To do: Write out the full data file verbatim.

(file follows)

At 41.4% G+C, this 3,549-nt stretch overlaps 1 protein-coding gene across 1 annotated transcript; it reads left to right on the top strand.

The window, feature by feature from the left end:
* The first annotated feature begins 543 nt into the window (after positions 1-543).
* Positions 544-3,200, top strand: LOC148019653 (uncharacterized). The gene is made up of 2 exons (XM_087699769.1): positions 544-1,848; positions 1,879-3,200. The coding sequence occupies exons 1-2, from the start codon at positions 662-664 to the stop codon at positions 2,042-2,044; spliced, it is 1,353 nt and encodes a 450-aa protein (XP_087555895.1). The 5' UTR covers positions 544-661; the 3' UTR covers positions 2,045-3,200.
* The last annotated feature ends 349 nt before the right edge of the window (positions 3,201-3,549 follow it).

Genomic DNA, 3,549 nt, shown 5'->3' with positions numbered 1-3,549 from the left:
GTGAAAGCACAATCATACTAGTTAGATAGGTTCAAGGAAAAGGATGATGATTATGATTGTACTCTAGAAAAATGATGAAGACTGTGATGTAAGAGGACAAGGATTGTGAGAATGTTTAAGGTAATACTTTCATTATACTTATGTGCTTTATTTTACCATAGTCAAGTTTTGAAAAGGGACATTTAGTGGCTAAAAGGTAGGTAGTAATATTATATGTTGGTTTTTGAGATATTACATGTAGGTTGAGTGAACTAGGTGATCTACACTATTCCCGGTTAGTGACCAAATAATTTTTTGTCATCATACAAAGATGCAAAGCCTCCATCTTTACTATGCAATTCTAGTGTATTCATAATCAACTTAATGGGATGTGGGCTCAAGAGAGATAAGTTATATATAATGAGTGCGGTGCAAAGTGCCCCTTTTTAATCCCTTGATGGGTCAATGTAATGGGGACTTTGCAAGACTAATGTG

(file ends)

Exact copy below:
At 41.4% G+C, this 3,549-nt stretch overlaps 1 protein-coding gene across 1 annotated transcript; it reads left to right on the top strand.

The window, feature by feature from the left end:
* The first annotated feature begins 543 nt into the window (after positions 1-543).
* Positions 544-3,200, top strand: LOC148019653 (uncharacterized). The gene is made up of 2 exons (XM_087699769.1): positions 544-1,848; positions 1,879-3,200. The coding sequence occupies exons 1-2, from the start codon at positions 662-664 to the stop codon at positions 2,042-2,044; spliced, it is 1,353 nt and encodes a 450-aa protein (XP_087555895.1). The 5' UTR covers positions 544-661; the 3' UTR covers positions 2,045-3,200.
* The last annotated feature ends 349 nt before the right edge of the window (positions 3,201-3,549 follow it).

Genomic DNA, 3,549 nt, shown 5'->3' with positions numbered 1-3,549 from the left:
GTGAAAGCACAATCATACTAGTTAGATAGGTTCAAGGAAAAGGATGATGATTATGATTGTACTCTAGAAAAATGATGAAGACTGTGATGTAAGAGGACAAGGATTGTGAGAATGTTTAAGGTAATACTTTCATTATACTTATGTGCTTTATTTTACCATAGTCAAGTTTTGAAAAGGGACATTTAGTGGCTAAAAGGTAGGTAGTAATATTATATGTTGGTTTTTGAGATATTACATGTAGGTTGAGTGAACTAGGTGATCTACACTATTCCCGGTTAGTGACCAAATAATTTTTTGTCATCATACAAAGATGCAAAGCCTCCATCTTTACTATGCAATTCTAGTGTATTCATAATCAACTTAATGGGATGTGGGCTCAAGAGAGATAAGTTATATATAATGAGTGCGGTGCAAAGTGCCCCTTTTTAATCCCTTGATGGGTCAATGTAATGGGGACTTTGCAAGACTAATGTG